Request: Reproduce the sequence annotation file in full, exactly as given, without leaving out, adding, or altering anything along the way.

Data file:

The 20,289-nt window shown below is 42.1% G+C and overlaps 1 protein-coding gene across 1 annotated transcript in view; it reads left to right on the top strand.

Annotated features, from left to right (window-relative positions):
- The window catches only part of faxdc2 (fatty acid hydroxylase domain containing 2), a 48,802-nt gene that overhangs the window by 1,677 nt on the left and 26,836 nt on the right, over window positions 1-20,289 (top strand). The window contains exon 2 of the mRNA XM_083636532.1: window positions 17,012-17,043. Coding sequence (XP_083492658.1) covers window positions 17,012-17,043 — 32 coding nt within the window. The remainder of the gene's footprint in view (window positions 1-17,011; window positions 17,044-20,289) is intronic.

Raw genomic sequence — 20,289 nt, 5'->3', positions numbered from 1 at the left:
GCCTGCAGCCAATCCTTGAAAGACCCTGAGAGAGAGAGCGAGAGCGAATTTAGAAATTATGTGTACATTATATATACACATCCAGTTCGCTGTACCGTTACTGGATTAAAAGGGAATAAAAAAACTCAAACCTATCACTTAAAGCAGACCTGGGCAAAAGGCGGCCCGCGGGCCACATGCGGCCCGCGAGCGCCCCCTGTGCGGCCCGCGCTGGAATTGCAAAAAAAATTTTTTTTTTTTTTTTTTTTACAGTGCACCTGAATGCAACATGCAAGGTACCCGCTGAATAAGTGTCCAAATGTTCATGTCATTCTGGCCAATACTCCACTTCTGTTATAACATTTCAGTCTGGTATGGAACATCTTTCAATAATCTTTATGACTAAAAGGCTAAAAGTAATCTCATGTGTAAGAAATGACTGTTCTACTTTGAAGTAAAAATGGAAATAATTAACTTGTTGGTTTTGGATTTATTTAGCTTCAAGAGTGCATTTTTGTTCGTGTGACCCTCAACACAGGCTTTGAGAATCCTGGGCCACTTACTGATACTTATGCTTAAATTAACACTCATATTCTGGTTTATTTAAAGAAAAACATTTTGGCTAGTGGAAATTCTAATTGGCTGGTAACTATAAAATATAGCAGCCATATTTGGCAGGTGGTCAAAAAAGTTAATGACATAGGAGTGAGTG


The 20,289-nt window shown below is 42.1% G+C and overlaps 1 protein-coding gene across 1 annotated transcript in view; it reads left to right on the top strand.

Annotated features, from left to right (window-relative positions):
- The window catches only part of faxdc2 (fatty acid hydroxylase domain containing 2), a 48,802-nt gene that overhangs the window by 1,677 nt on the left and 26,836 nt on the right, over window positions 1-20,289 (top strand). The window contains exon 2 of the mRNA XM_083636532.1: window positions 17,012-17,043. Coding sequence (XP_083492658.1) covers window positions 17,012-17,043 — 32 coding nt within the window. The remainder of the gene's footprint in view (window positions 1-17,011; window positions 17,044-20,289) is intronic.

Raw genomic sequence — 20,289 nt, 5'->3', positions numbered from 1 at the left:
GCCTGCAGCCAATCCTTGAAAGACCCTGAGAGAGAGAGCGAGAGCGAATTTAGAAATTATGTGTACATTATATATACACATCCAGTTCGCTGTACCGTTACTGGATTAAAAGGGAATAAAAAAACTCAAACCTATCACTTAAAGCAGACCTGGGCAAAAGGCGGCCCGCGGGCCACATGCGGCCCGCGAGCGCCCCCTGTGCGGCCCGCGCTGGAATTGCAAAAAAAATTTTTTTTTTTTTTTTTTTTACAGTGCACCTGAATGCAACATGCAAGGTACCCGCTGAATAAGTGTCCAAATGTTCATGTCATTCTGGCCAATACTCCACTTCTGTTATAACATTTCAGTCTGGTATGGAACATCTTTCAATAATCTTTATGACTAAAAGGCTAAAAGTAATCTCATGTGTAAGAAATGACTGTTCTACTTTGAAGTAAAAATGGAAATAATTAACTTGTTGGTTTTGGATTTATTTAGCTTCAAGAGTGCATTTTTGTTCGTGTGACCCTCAACACAGGCTTTGAGAATCCTGGGCCACTTACTGATACTTATGCTTAAATTAACACTCATATTCTGGTTTATTTAAAGAAAAACATTTTGGCTAGTGGAAATTCTAATTGGCTGGTAACTATAAAATATAGCAGCCATATTTGGCAGGTGGTCAAAAAAGTTAATGACATAGGAGTGAGTG